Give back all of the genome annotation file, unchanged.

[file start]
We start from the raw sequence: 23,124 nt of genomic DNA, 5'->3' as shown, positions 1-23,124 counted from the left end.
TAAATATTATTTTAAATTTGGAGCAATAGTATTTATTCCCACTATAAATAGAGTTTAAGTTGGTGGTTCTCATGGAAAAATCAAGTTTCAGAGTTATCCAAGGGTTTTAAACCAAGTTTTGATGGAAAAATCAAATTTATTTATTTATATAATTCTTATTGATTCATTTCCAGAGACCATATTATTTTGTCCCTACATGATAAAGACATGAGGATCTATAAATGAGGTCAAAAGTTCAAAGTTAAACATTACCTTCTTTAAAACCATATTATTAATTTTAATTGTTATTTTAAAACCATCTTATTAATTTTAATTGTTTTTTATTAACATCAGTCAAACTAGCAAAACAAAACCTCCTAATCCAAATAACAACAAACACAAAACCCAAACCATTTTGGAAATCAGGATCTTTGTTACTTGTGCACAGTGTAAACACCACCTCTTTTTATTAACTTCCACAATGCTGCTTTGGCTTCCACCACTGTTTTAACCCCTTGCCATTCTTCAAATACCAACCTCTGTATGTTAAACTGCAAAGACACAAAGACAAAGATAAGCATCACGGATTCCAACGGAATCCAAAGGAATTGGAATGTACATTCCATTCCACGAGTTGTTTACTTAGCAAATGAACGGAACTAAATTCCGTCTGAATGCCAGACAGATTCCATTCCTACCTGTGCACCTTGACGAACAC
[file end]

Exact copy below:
We start from the raw sequence: 23,124 nt of genomic DNA, 5'->3' as shown, positions 1-23,124 counted from the left end.
TAAATATTATTTTAAATTTGGAGCAATAGTATTTATTCCCACTATAAATAGAGTTTAAGTTGGTGGTTCTCATGGAAAAATCAAGTTTCAGAGTTATCCAAGGGTTTTAAACCAAGTTTTGATGGAAAAATCAAATTTATTTATTTATATAATTCTTATTGATTCATTTCCAGAGACCATATTATTTTGTCCCTACATGATAAAGACATGAGGATCTATAAATGAGGTCAAAAGTTCAAAGTTAAACATTACCTTCTTTAAAACCATATTATTAATTTTAATTGTTATTTTAAAACCATCTTATTAATTTTAATTGTTTTTTATTAACATCAGTCAAACTAGCAAAACAAAACCTCCTAATCCAAATAACAACAAACACAAAACCCAAACCATTTTGGAAATCAGGATCTTTGTTACTTGTGCACAGTGTAAACACCACCTCTTTTTATTAACTTCCACAATGCTGCTTTGGCTTCCACCACTGTTTTAACCCCTTGCCATTCTTCAAATACCAACCTCTGTATGTTAAACTGCAAAGACACAAAGACAAAGATAAGCATCACGGATTCCAACGGAATCCAAAGGAATTGGAATGTACATTCCATTCCACGAGTTGTTTACTTAGCAAATGAACGGAACTAAATTCCGTCTGAATGCCAGACAGATTCCATTCCTACCTGTGCACCTTGACGAACAC